Here in Kelowna there are several reasons an individual may require a Power of Attorney (POA) when preparing to sell his or her property. A Power of Attorney is a legal documents that grants to a person (sometimes called the “Attorney”) the right to sell and dispose of the assets of the Donor (the person granting the power of attorney). Although there are many circumstances where a Power of Attorney can be useful, some of the most common situations are:
- families where spouses are working overseas/ out of town (including military duty)
- adult caregivers of elderly persons needing to manage their everyday financial and property affairs
- real estate agents who act under the terms of a specific and limited Power of Attorney to complete a real estate deal (for example when their clients are on vacation)
When the time comes to transfer land using a POA, a lawyer is going to be looking for certain criteria in order to establish the validity of the POA.
- ascertaining the true identity of the parties involved;
- make inquiries to ensure the POA has not been revoked;
- ensuring that the ORIGINAL must be filed with the Land Title Office with a DF#;
- ensuring that the POA was properly witnessed by an OFFICER under s.42(3) of the Land Title Act;
- ensuring the POA has sufficient powers to transfer land; and,
- ensuring that the attorney must be at least 19 yrs old.
The flexibility of allowing another person to make financial and legal decisions for someone else can make Power of Attorney a useful tool in real estate transactions. Contact email@example.com to find out more.
A Power of Attorney (POA) allows another person to make financial and legal decisions for someone else. In the context of residential real estate, these documents can be very helpful in the many situations, including:
- a Buyer or Seller is on active military duty overseas;
- a Seller is on vacation or otherwise not in Canada at closing;
- a Seller works in northern Canada and does not have regular access to a lawyer;
- a Seller is elderly or disabled and is unable to deal with his or her affairs;
IMPORTANT NOTE: For Buyers, the use of a Power of Attorney is strictly limited by many Mortgagees (Banks) and often they must pre-approve of the use of a POA before subjects are a removed on a deal where the Buyer is signing by POA.
A new Power of Attorney Act came into effect in BC on September 1, 2011. Although it did not invalidate older Powers of Attorney, new rules were brought into force. When faced with a power of attorney here are some questions should a Realtor ask (ideally upon listing If you know you have a POA)?
- Is the Donor (person granting the POA) ALIVE and NOT BANKRUPT?
- Has the ORIGINAL Power of Attorney been given to my client’s lawyer for filing in the Land Title Office?
- Has this Power of Attorney been reviewed with my client’s lawyer to ensure it is effective to transfer real estate and is it compliant with the Land Title Act?
- Am I aware of any action by the Donor or Attorney which would void or terminate the Power of Attorney?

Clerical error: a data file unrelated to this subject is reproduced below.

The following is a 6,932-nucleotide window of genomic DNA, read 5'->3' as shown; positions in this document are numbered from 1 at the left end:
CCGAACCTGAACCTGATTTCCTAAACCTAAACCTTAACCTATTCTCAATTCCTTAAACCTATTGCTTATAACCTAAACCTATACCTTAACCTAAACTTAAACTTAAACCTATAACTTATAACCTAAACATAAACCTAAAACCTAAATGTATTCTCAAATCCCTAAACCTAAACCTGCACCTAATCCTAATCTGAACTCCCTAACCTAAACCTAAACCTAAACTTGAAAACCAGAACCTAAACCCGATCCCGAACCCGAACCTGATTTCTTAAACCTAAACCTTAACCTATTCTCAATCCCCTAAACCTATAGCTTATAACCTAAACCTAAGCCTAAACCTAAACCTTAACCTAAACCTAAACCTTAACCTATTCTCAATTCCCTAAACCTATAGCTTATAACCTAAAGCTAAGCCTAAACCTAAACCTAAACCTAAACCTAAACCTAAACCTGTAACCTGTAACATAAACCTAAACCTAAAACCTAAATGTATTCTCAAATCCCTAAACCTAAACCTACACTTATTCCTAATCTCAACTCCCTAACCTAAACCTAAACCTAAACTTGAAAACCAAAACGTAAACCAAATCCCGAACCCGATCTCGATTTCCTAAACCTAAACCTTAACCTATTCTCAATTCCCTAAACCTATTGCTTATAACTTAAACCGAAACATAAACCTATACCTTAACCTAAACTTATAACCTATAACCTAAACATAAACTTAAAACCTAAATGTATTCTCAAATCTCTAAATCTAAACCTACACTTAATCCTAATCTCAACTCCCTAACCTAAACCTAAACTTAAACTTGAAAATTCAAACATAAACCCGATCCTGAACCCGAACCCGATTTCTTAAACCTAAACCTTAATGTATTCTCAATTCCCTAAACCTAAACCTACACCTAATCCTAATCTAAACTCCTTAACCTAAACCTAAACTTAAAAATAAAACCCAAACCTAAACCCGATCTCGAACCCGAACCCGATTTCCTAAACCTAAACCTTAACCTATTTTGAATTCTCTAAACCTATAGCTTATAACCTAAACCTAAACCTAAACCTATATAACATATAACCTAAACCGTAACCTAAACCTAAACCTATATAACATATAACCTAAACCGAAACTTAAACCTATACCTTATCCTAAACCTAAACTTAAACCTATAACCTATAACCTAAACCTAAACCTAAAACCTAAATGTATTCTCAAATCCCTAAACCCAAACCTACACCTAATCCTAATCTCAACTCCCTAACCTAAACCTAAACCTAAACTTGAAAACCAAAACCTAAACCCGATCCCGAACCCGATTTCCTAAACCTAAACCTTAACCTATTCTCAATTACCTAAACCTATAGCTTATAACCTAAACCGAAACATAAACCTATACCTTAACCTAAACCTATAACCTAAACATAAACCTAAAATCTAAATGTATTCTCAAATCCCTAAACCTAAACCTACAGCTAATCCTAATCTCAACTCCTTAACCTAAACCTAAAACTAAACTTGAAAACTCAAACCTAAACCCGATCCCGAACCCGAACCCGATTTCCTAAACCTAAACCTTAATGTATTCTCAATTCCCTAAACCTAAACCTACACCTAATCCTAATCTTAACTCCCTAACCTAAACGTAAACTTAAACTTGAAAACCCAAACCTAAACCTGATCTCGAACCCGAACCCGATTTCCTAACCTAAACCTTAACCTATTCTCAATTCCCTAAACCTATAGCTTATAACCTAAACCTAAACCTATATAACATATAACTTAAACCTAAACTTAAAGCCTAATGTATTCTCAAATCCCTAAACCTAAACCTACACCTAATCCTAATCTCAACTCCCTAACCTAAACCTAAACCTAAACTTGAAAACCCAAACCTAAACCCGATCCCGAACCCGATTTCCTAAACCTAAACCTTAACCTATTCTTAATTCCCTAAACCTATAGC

- Are ALL signatures on the Power of Attorney document witnessed by a lawyer/ notary?
- Do the NAMES on the Power of Attorney match EXACTLY the names on the Title (in the case of Sellers) or the names on the Contract (in the case of Buyers)?
- If the Seller is incapacitated and the sale is to occur by POA, does the Power of Attorney “continue when incapacitated”?
- In order to guard against fraud, do I “know the property” and do I “know my client”?
Written by Kelowna Real Estate Lawyer Peter Borszcz.
In Kelowna, it is common place that real estate closings occur with another party signing on behalf of the Seller and executing documents by a power of attorney. A power of attorney is a document whereby one person (the DONOR) confers authority on another person (the ATTORNEY) to take certain actions on their behalf.
A power of attorney can be LIMITED in scope. For example it can only allow a person to deal with banking affairs and it may specifically exclude the right to deal with real estate. There are specific limitations on powers of attorney with respect to real estate, for example, s.27 of the Property Law Act prohibits an ATTORNEY from selling land to himself and s.56 of the Land Title states that a filed Power of Attorney will (unless expressly excluded) expire 3 years after the date it was signed.
To be valid to transfer land, a lawyer is looking for a number of items including:
a)ascertaining the true identity of the parties involved;
b)make inquiries to ensure the POA has not been revoked;
c)ensuring that the ORIGINAL must be filed with the Land Title Office with a DF#;
d)ensuring that the POA was properly witnessed by an OFFICER under s.42(3) of the Land Title Act;
e) ensuring the POA has sufficient powers to transfer land; and,
f)ensuring that the attorney must be at least 19 yrs old.
a)ensure they obtain a copy of the Power of Attorney for their file;
b)ensure they know the identity of their clients (both DONOR and ATTORNEY); and
c)ensure their client’s lawyer is aware that the Closing will be occurring by Power of Attorney.